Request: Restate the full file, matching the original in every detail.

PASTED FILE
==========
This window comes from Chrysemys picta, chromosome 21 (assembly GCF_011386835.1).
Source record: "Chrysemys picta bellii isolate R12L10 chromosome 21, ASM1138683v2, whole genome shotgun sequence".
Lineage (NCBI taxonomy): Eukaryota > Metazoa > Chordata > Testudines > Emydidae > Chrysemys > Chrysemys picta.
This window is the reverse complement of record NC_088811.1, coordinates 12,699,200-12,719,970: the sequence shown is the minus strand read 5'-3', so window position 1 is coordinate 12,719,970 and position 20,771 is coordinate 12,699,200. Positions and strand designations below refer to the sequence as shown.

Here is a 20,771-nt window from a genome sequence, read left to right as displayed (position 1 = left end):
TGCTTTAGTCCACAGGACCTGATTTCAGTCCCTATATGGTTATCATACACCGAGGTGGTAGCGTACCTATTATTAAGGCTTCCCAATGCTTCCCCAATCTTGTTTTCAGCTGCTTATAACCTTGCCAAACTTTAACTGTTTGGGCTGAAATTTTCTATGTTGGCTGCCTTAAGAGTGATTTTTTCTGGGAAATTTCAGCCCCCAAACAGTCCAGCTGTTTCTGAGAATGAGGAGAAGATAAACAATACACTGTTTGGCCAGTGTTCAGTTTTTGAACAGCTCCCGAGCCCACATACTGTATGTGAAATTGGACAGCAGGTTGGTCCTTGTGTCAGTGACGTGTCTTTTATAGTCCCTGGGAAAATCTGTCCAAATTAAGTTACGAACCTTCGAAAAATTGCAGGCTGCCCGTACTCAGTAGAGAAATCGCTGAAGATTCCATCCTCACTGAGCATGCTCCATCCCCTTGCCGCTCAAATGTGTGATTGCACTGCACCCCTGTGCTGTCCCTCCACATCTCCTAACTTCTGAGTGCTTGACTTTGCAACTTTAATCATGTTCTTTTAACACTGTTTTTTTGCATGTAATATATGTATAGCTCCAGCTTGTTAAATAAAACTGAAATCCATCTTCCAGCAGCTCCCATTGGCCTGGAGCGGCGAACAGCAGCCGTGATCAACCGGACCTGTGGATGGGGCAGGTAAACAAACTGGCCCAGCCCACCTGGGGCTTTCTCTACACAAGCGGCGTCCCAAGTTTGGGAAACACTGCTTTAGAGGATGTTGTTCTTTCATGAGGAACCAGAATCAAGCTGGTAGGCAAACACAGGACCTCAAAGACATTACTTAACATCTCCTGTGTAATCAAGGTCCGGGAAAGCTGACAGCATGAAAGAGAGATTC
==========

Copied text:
This window comes from Chrysemys picta, chromosome 21 (assembly GCF_011386835.1).
Source record: "Chrysemys picta bellii isolate R12L10 chromosome 21, ASM1138683v2, whole genome shotgun sequence".
Lineage (NCBI taxonomy): Eukaryota > Metazoa > Chordata > Testudines > Emydidae > Chrysemys > Chrysemys picta.
This window is the reverse complement of record NC_088811.1, coordinates 12,699,200-12,719,970: the sequence shown is the minus strand read 5'-3', so window position 1 is coordinate 12,719,970 and position 20,771 is coordinate 12,699,200. Positions and strand designations below refer to the sequence as shown.

Here is a 20,771-nt window from a genome sequence, read left to right as displayed (position 1 = left end):
TGCTTTAGTCCACAGGACCTGATTTCAGTCCCTATATGGTTATCATACACCGAGGTGGTAGCGTACCTATTATTAAGGCTTCCCAATGCTTCCCCAATCTTGTTTTCAGCTGCTTATAACCTTGCCAAACTTTAACTGTTTGGGCTGAAATTTTCTATGTTGGCTGCCTTAAGAGTGATTTTTTCTGGGAAATTTCAGCCCCCAAACAGTCCAGCTGTTTCTGAGAATGAGGAGAAGATAAACAATACACTGTTTGGCCAGTGTTCAGTTTTTGAACAGCTCCCGAGCCCACATACTGTATGTGAAATTGGACAGCAGGTTGGTCCTTGTGTCAGTGACGTGTCTTTTATAGTCCCTGGGAAAATCTGTCCAAATTAAGTTACGAACCTTCGAAAAATTGCAGGCTGCCCGTACTCAGTAGAGAAATCGCTGAAGATTCCATCCTCACTGAGCATGCTCCATCCCCTTGCCGCTCAAATGTGTGATTGCACTGCACCCCTGTGCTGTCCCTCCACATCTCCTAACTTCTGAGTGCTTGACTTTGCAACTTTAATCATGTTCTTTTAACACTGTTTTTTTGCATGTAATATATGTATAGCTCCAGCTTGTTAAATAAAACTGAAATCCATCTTCCAGCAGCTCCCATTGGCCTGGAGCGGCGAACAGCAGCCGTGATCAACCGGACCTGTGGATGGGGCAGGTAAACAAACTGGCCCAGCCCACCTGGGGCTTTCTCTACACAAGCGGCGTCCCAAGTTTGGGAAACACTGCTTTAGAGGATGTTGTTCTTTCATGAGGAACCAGAATCAAGCTGGTAGGCAAACACAGGACCTCAAAGACATTACTTAACATCTCCTGTGTAATCAAGGTCCGGGAAAGCTGACAGCATGAAAGAGAGATTC